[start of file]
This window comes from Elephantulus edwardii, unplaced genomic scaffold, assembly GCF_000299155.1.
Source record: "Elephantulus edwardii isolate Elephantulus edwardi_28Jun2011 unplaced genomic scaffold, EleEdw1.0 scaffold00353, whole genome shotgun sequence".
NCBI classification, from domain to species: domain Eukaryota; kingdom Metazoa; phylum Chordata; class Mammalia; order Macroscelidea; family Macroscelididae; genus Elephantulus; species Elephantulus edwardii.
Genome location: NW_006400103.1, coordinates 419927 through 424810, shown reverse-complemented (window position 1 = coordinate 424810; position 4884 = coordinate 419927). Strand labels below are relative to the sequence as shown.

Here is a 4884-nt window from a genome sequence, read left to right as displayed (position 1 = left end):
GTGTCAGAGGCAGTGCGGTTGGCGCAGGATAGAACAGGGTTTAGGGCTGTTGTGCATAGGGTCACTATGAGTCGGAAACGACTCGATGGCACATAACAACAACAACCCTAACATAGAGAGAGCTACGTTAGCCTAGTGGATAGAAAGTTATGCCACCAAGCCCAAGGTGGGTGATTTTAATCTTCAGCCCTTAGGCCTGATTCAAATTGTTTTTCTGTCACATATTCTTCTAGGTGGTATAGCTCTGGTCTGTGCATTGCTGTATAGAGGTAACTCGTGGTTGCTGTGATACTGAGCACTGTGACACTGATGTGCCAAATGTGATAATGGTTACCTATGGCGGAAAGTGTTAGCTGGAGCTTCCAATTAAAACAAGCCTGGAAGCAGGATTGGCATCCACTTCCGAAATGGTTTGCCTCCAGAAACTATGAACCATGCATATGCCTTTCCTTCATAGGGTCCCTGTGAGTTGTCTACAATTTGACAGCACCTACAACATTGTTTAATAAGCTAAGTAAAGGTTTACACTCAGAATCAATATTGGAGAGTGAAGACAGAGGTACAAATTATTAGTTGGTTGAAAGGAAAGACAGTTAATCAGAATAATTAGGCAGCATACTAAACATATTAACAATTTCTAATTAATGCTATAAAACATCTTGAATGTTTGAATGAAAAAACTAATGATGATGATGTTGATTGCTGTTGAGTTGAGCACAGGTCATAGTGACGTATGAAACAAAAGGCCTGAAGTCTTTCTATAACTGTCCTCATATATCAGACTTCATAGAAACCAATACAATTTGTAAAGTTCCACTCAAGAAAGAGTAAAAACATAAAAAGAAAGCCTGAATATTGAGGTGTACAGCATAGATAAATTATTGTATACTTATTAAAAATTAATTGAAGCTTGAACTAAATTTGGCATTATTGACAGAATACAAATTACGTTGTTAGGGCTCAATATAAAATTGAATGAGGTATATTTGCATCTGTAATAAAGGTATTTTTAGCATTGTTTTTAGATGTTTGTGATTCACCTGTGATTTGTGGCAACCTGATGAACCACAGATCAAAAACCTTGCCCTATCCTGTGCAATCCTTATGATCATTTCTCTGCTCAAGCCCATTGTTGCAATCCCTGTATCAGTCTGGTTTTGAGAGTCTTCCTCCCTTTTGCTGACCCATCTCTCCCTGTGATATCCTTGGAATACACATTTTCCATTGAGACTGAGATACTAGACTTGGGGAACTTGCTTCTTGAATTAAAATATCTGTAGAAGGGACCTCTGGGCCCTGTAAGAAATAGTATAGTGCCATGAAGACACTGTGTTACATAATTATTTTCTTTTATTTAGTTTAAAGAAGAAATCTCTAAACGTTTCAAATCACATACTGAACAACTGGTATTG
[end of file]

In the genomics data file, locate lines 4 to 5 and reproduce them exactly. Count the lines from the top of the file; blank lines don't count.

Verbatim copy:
Genome location: NW_006400103.1, coordinates 419927 through 424810, shown reverse-complemented (window position 1 = coordinate 424810; position 4884 = coordinate 419927). Strand labels below are relative to the sequence as shown.

Here is a 4884-nt window from a genome sequence, read left to right as displayed (position 1 = left end):